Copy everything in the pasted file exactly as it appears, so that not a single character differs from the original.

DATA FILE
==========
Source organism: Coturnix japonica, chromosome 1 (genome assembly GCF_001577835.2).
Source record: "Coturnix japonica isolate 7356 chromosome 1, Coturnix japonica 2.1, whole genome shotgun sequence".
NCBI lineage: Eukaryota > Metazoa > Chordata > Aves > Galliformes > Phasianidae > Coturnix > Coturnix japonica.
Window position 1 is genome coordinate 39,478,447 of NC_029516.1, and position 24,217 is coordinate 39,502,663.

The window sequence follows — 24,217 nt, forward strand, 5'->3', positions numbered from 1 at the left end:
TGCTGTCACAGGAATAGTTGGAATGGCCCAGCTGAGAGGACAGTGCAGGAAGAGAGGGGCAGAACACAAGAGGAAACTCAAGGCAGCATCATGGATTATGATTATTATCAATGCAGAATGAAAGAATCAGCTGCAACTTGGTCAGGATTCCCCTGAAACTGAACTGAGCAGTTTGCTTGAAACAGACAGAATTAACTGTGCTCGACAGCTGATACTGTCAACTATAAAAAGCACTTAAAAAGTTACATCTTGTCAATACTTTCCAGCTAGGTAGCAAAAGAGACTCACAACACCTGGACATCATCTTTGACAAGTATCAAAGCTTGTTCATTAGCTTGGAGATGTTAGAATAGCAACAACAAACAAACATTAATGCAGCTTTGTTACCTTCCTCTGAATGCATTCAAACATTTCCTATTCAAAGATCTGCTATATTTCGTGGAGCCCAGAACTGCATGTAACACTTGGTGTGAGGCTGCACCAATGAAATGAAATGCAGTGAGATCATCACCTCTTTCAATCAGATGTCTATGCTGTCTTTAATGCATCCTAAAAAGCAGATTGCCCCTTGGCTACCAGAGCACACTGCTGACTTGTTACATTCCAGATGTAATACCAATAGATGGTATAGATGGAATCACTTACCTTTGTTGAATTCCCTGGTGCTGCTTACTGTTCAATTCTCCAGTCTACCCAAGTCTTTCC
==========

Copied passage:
Source organism: Coturnix japonica, chromosome 1 (genome assembly GCF_001577835.2).
Source record: "Coturnix japonica isolate 7356 chromosome 1, Coturnix japonica 2.1, whole genome shotgun sequence".
NCBI lineage: Eukaryota > Metazoa > Chordata > Aves > Galliformes > Phasianidae > Coturnix > Coturnix japonica.
Window position 1 is genome coordinate 39,478,447 of NC_029516.1, and position 24,217 is coordinate 39,502,663.

The window sequence follows — 24,217 nt, forward strand, 5'->3', positions numbered from 1 at the left end:
TGCTGTCACAGGAATAGTTGGAATGGCCCAGCTGAGAGGACAGTGCAGGAAGAGAGGGGCAGAACACAAGAGGAAACTCAAGGCAGCATCATGGATTATGATTATTATCAATGCAGAATGAAAGAATCAGCTGCAACTTGGTCAGGATTCCCCTGAAACTGAACTGAGCAGTTTGCTTGAAACAGACAGAATTAACTGTGCTCGACAGCTGATACTGTCAACTATAAAAAGCACTTAAAAAGTTACATCTTGTCAATACTTTCCAGCTAGGTAGCAAAAGAGACTCACAACACCTGGACATCATCTTTGACAAGTATCAAAGCTTGTTCATTAGCTTGGAGATGTTAGAATAGCAACAACAAACAAACATTAATGCAGCTTTGTTACCTTCCTCTGAATGCATTCAAACATTTCCTATTCAAAGATCTGCTATATTTCGTGGAGCCCAGAACTGCATGTAACACTTGGTGTGAGGCTGCACCAATGAAATGAAATGCAGTGAGATCATCACCTCTTTCAATCAGATGTCTATGCTGTCTTTAATGCATCCTAAAAAGCAGATTGCCCCTTGGCTACCAGAGCACACTGCTGACTTGTTACATTCCAGATGTAATACCAATAGATGGTATAGATGGAATCACTTACCTTTGTTGAATTCCCTGGTGCTGCTTACTGTTCAATTCTCCAGTCTACCCAAGTCTTTCC